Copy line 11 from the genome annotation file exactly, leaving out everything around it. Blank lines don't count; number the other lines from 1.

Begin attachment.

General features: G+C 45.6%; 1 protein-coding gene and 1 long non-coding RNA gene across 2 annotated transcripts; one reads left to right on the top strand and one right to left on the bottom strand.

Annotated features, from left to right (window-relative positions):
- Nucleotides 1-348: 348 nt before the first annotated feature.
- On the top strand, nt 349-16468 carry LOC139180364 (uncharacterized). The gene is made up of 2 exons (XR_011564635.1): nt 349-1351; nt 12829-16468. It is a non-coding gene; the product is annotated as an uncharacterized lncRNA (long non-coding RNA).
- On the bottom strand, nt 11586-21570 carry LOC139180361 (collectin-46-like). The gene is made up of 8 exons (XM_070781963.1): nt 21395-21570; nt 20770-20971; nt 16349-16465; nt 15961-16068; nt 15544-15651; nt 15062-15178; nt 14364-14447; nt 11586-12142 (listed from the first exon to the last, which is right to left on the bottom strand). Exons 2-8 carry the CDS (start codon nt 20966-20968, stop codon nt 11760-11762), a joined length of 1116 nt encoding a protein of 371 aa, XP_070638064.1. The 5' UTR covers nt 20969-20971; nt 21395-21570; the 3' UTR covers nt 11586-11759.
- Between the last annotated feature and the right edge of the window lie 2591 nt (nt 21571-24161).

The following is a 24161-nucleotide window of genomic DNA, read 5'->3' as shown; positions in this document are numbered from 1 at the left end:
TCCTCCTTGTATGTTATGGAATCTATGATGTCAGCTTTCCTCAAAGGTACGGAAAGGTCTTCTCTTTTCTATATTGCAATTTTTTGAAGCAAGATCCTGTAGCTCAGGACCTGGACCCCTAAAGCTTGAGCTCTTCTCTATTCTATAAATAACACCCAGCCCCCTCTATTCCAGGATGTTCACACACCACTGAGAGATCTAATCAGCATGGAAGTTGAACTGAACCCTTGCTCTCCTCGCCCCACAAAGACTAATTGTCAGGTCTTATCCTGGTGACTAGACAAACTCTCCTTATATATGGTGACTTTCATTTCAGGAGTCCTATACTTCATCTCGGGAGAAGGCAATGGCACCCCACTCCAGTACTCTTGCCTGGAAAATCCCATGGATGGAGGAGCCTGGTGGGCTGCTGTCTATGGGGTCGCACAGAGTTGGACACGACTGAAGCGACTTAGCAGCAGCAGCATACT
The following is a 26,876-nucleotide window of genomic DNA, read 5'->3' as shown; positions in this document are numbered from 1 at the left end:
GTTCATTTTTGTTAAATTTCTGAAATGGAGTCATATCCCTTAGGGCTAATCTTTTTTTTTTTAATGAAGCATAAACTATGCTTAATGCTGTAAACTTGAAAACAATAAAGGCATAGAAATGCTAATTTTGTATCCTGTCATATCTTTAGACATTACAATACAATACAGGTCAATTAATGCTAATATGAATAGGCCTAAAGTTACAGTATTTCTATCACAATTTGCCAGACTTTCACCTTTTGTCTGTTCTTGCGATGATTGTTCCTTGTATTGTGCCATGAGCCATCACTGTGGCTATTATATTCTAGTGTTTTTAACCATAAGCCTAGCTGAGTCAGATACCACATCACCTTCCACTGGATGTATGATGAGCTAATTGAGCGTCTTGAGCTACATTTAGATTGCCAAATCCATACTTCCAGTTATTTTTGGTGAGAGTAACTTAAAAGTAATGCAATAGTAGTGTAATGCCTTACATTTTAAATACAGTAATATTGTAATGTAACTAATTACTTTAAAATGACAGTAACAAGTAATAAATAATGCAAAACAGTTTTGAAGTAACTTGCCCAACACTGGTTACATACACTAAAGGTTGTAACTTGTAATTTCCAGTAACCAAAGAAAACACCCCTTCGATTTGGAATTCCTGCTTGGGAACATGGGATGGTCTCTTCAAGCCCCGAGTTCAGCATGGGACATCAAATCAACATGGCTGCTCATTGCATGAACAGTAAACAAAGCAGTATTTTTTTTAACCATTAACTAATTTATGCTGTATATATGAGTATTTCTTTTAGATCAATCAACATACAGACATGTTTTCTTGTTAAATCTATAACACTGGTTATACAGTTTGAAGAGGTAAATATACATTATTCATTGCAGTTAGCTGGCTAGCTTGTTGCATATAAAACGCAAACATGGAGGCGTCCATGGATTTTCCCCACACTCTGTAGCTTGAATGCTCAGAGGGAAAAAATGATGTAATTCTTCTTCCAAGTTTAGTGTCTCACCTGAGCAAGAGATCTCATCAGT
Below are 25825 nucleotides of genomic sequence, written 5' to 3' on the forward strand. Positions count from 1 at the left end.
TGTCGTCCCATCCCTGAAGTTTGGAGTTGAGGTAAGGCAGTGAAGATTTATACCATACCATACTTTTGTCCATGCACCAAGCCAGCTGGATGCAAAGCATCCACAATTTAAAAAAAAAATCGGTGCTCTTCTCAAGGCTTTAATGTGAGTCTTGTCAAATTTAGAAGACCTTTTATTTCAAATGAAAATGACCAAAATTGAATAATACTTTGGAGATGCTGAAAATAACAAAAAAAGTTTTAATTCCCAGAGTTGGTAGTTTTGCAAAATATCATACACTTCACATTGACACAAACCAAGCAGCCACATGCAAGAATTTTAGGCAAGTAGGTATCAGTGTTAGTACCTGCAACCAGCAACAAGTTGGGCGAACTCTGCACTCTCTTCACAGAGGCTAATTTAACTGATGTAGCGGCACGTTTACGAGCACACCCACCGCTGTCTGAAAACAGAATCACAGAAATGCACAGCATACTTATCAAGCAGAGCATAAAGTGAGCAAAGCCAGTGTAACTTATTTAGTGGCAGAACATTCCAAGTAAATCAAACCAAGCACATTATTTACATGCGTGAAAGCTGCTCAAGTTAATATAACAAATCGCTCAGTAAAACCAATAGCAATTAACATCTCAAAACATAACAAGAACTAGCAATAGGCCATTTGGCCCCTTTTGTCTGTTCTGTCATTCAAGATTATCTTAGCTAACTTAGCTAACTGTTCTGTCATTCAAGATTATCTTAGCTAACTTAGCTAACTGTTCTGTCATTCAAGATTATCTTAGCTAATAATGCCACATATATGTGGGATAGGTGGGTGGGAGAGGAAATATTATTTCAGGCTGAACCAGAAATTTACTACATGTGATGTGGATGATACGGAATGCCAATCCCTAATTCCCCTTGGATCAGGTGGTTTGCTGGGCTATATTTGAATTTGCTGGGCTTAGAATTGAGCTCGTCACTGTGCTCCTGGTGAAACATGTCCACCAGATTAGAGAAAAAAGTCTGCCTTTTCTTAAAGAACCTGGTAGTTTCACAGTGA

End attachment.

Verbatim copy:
Below are 25825 nucleotides of genomic sequence, written 5' to 3' on the forward strand. Positions count from 1 at the left end.